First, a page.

In the 1950’s, the introduction of the herbicide 2,4-D ushered in a new era of pasture management, in which we were able to selectively eliminate “weeds” in pastures and create nearly pure stands of grass. We initially thought this was a great situation, but soon found out that a pure grass stand was not nearly as productive as a pasture with mixed, diverse vegetation. We first attempted to improve the productivity of these pastures with nitrogen fertilizer, which was generally successful in increasing production, but found that animal performance was not as good as on a mixed pasture, and that these pastures were susceptible to drought. The next attempt to restore pasture productivity was to interseed legumes as a nitrogen source and for improved pasture nutrition. Both pasture productivity and animal performance were improved by this practice, but the more productive legumes like alfalfa also carried a bloat risk. Another drawback of a legume-grass mixture is that controlling broadleaf weeds with broadcast herbicide is no longer an option. It seemed for a long time that there just seemed to be no good answer to restoring pasture productivity, the choices were to either fork over the money for fertilizer and herbicides, or interseed legumes and live with bloat risk and weeds. However, for more than a century there has been a small group of pasture enthusiasts who have been advocating the inclusion in pasture seedings of a little used class of pasture plants: forbs, or herbs as others call them.

Ecologists regard weeds as a sign that there is an unfilled niche; in other words, they are an indicator that there is sunlight, moisture, or soil resources that are not being exploited by what we have planted. If we do not plant something to use those resources, God will plant something that will use them. The only difference between a weed and a forb is that if livestock eat it, we call it a forb, and if they don’t we call it a weed. If weeds thrive in a pasture situation it is a good sign that some forb will also be successful, as long as proper grazing management is applied. As long ago as the 19th century, agriculture writers in Britain were extolling the virtues of including forbs in pasture mixes. More current research indicates that this inclusion was indeed wise. Selected forbs are much higher in mineral content than either grasses or legumes, and many contain chemical compounds that boost animal performance, including some that help prevent legume bloat. In addition, if forbs are included in a pasture seeding, they fill the niche that would otherwise be occupied by weeds, and therefore prevent weed encroachment.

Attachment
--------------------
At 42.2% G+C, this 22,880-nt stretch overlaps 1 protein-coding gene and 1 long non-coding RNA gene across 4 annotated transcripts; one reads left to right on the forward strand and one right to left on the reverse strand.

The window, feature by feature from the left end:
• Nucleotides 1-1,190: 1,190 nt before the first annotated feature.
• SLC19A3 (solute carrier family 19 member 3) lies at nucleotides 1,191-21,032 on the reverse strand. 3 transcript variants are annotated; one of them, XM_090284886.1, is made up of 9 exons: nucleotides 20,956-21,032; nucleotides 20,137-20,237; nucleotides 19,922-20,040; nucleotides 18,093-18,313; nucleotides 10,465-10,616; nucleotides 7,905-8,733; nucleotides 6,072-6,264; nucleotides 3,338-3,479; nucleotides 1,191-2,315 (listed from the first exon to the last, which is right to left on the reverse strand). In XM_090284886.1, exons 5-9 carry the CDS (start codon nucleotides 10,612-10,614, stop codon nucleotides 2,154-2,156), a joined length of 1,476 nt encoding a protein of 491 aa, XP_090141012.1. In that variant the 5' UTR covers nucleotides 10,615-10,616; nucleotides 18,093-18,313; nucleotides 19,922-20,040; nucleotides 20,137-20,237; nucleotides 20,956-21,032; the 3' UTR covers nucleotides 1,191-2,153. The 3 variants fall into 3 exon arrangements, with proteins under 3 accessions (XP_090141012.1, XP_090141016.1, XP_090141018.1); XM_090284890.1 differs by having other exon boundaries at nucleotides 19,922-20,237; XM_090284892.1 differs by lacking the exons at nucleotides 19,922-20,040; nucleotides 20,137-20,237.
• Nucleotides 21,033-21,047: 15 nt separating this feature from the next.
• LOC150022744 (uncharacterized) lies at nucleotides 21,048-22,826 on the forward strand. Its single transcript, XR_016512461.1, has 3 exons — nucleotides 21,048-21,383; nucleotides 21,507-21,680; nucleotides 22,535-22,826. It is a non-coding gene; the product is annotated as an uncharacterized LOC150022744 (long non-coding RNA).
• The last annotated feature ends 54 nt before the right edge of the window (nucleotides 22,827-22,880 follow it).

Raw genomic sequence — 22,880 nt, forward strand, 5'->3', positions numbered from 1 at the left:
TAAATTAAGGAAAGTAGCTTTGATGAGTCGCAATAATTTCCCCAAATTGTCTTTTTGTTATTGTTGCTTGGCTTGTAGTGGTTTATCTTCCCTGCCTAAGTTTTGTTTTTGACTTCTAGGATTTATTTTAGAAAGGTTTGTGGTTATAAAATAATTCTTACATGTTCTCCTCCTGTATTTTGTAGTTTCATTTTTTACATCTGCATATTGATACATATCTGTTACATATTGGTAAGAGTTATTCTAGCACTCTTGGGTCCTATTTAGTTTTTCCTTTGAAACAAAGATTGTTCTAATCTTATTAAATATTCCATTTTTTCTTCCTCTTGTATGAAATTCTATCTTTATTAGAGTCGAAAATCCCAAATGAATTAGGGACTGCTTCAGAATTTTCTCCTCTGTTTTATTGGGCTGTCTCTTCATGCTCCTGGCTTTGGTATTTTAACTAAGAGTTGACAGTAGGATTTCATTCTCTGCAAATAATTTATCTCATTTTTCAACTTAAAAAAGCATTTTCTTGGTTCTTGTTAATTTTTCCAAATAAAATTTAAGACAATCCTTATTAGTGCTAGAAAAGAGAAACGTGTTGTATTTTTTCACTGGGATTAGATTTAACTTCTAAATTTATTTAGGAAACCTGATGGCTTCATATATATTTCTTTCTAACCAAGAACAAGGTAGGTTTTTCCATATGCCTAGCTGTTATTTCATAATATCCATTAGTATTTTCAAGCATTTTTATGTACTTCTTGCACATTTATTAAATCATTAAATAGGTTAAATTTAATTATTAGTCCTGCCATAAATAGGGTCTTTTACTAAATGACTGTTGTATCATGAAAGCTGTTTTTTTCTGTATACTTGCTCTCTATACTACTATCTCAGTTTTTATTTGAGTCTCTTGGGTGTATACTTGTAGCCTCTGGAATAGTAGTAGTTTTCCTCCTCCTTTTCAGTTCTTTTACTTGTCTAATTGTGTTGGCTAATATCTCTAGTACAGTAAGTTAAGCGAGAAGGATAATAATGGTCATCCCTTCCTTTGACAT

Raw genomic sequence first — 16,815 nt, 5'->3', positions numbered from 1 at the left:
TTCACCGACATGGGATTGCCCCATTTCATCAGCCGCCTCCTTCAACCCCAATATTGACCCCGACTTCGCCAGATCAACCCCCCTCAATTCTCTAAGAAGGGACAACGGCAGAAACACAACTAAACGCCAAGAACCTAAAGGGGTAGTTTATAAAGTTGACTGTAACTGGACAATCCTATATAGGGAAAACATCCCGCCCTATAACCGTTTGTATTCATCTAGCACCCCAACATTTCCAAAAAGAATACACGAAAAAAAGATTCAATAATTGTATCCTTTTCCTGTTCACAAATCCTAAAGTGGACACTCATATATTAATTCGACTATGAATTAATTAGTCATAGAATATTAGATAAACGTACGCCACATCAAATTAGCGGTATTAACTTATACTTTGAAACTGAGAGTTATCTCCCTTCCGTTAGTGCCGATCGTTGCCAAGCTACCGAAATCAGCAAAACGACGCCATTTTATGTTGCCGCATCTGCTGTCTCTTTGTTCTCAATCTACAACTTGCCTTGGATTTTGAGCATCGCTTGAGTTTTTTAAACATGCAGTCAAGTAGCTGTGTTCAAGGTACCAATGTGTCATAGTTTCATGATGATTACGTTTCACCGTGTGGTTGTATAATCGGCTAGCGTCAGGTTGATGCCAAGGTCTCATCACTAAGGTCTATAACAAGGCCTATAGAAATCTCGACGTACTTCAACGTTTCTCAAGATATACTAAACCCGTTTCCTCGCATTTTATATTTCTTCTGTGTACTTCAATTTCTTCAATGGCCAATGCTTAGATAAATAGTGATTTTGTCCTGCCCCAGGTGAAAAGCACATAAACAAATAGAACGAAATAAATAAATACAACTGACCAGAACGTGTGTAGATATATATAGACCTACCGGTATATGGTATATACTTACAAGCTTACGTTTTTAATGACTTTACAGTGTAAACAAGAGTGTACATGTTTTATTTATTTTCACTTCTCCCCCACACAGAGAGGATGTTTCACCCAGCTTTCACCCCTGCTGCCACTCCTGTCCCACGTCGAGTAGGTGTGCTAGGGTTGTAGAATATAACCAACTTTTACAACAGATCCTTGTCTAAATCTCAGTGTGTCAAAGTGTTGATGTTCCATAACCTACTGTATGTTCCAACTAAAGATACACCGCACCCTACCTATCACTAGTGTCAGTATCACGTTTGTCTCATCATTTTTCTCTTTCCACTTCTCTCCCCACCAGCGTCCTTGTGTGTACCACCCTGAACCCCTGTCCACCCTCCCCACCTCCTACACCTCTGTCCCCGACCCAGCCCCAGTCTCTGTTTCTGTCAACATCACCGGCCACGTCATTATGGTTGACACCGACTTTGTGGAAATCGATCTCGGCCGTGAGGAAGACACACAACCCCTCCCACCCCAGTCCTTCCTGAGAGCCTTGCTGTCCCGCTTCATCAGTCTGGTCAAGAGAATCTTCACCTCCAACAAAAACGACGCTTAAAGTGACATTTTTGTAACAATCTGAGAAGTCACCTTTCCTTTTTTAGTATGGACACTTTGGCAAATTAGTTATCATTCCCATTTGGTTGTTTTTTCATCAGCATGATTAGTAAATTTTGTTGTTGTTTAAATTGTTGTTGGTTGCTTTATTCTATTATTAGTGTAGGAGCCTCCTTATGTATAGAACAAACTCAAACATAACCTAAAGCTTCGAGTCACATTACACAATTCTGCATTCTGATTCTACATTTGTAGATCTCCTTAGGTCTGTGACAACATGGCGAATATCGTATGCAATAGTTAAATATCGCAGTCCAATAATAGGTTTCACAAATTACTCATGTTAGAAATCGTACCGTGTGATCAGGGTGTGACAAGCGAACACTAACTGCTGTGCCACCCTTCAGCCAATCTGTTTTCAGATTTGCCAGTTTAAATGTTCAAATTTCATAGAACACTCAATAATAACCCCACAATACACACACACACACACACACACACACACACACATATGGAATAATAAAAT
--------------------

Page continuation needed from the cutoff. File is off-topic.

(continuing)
Some of the more valuable pasture forbs include:

Chicory is a forb that has gained quite a foothold in pasture circles. It has a much higher mineral content than either grasses or legumes, and contains compounds that both reduce bloat and reduce intestinal parasitic nematodes. It has very deep tap roots and seems impervious to soil compaction. Livestock ordinarily find it very palatable and the foliage is highly digestible and high in protein, until the plant bolts (forms a flowering stem) when it becomes far less desirable. It is one of the highest yielding pasture species available, comparable to alfalfa in yield if there is sufficient fertility.

Plantain is a low growing forb that may be even more indifferent to compaction than chicory. It is gaining popularity rapidly and the reviews we receive are very positive. It is also palatable and nutritious, has a high mineral content, and regrows rapidly after grazing. It contains strong antimicrobial compounds which help animals fight off infectious diseases, and function in the rumen similar to ionophores like rumensin and bovatec, increasing animal feed efficiency.

Burnet is one of the most drought tolerant forbs, and is unusual among plants in that it retains its nutritive value at all seasons and growth stages, even in winter. This is a valuable characteristic to livestock, but also to wildlife. There are stories of deer pawing through deep snow to eat still-green burnet plants in midwinter.

These plants are also some of the absolute best plants available for breaking compaction, and often the best compaction remedy involves the seeding of a forb-rich temporary pasture, inoculating the seed with mycorrhizal fungi, and grazing it for a year or two. The action of the forb roots, the grass roots, the mycorrhizal hyphae, and animals such as dung beetles and earthworms act to penetrate and loosen the tightest, heaviest plowpan.

In summary, including a few forbs in a pasture seeding can make the pasture more productive, more nutritious, and the animals grazing it healthier. They can also have a great benefit upon the soil itself, deepening the root zone and alleviating compaction.

Back to top ↑

Have you subscribed to our newsletter yet?